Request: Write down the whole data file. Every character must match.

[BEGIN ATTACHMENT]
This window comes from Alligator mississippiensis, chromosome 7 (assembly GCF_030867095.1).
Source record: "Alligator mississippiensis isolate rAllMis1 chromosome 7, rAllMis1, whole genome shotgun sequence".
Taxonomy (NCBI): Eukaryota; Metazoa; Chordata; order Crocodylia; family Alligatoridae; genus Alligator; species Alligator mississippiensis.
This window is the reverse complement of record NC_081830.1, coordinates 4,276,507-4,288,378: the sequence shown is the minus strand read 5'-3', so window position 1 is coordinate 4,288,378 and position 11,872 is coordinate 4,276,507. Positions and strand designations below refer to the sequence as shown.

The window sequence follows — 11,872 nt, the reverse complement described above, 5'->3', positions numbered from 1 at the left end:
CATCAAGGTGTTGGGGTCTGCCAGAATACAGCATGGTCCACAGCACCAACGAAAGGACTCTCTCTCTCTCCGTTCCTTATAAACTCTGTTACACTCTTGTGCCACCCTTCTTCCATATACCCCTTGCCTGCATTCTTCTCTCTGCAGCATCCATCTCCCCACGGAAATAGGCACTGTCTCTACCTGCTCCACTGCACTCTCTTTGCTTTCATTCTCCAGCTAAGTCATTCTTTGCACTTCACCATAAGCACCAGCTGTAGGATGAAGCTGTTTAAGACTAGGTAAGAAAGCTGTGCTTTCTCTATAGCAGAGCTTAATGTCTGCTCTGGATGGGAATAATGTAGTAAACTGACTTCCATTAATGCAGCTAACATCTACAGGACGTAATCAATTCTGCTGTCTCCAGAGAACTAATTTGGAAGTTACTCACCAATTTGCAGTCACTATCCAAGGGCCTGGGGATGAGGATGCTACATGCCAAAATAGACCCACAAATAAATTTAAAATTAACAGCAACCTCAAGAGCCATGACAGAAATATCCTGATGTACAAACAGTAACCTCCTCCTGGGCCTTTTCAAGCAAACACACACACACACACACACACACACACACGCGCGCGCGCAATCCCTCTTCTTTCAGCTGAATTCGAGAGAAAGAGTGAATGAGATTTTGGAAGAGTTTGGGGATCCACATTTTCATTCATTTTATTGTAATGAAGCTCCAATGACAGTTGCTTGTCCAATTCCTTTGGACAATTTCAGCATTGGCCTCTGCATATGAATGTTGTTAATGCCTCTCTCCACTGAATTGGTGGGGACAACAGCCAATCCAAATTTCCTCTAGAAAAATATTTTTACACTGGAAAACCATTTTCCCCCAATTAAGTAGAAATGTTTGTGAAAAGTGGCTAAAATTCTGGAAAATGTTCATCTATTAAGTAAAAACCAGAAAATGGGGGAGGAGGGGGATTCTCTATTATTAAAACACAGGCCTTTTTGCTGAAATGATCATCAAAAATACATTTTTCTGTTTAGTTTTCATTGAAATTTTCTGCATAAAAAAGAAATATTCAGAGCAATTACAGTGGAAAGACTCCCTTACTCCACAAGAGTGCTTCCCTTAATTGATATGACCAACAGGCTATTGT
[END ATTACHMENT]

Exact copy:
This window comes from Alligator mississippiensis, chromosome 7 (assembly GCF_030867095.1).
Source record: "Alligator mississippiensis isolate rAllMis1 chromosome 7, rAllMis1, whole genome shotgun sequence".
Taxonomy (NCBI): Eukaryota; Metazoa; Chordata; order Crocodylia; family Alligatoridae; genus Alligator; species Alligator mississippiensis.
This window is the reverse complement of record NC_081830.1, coordinates 4,276,507-4,288,378: the sequence shown is the minus strand read 5'-3', so window position 1 is coordinate 4,288,378 and position 11,872 is coordinate 4,276,507. Positions and strand designations below refer to the sequence as shown.

The window sequence follows — 11,872 nt, the reverse complement described above, 5'->3', positions numbered from 1 at the left end:
CATCAAGGTGTTGGGGTCTGCCAGAATACAGCATGGTCCACAGCACCAACGAAAGGACTCTCTCTCTCTCCGTTCCTTATAAACTCTGTTACACTCTTGTGCCACCCTTCTTCCATATACCCCTTGCCTGCATTCTTCTCTCTGCAGCATCCATCTCCCCACGGAAATAGGCACTGTCTCTACCTGCTCCACTGCACTCTCTTTGCTTTCATTCTCCAGCTAAGTCATTCTTTGCACTTCACCATAAGCACCAGCTGTAGGATGAAGCTGTTTAAGACTAGGTAAGAAAGCTGTGCTTTCTCTATAGCAGAGCTTAATGTCTGCTCTGGATGGGAATAATGTAGTAAACTGACTTCCATTAATGCAGCTAACATCTACAGGACGTAATCAATTCTGCTGTCTCCAGAGAACTAATTTGGAAGTTACTCACCAATTTGCAGTCACTATCCAAGGGCCTGGGGATGAGGATGCTACATGCCAAAATAGACCCACAAATAAATTTAAAATTAACAGCAACCTCAAGAGCCATGACAGAAATATCCTGATGTACAAACAGTAACCTCCTCCTGGGCCTTTTCAAGCAAACACACACACACACACACACACACACACACGCGCGCGCGCAATCCCTCTTCTTTCAGCTGAATTCGAGAGAAAGAGTGAATGAGATTTTGGAAGAGTTTGGGGATCCACATTTTCATTCATTTTATTGTAATGAAGCTCCAATGACAGTTGCTTGTCCAATTCCTTTGGACAATTTCAGCATTGGCCTCTGCATATGAATGTTGTTAATGCCTCTCTCCACTGAATTGGTGGGGACAACAGCCAATCCAAATTTCCTCTAGAAAAATATTTTTACACTGGAAAACCATTTTCCCCCAATTAAGTAGAAATGTTTGTGAAAAGTGGCTAAAATTCTGGAAAATGTTCATCTATTAAGTAAAAACCAGAAAATGGGGGAGGAGGGGGATTCTCTATTATTAAAACACAGGCCTTTTTGCTGAAATGATCATCAAAAATACATTTTTCTGTTTAGTTTTCATTGAAATTTTCTGCATAAAAAAGAAATATTCAGAGCAATTACAGTGGAAAGACTCCCTTACTCCACAAGAGTGCTTCCCTTAATTGATATGACCAACAGGCTATTGT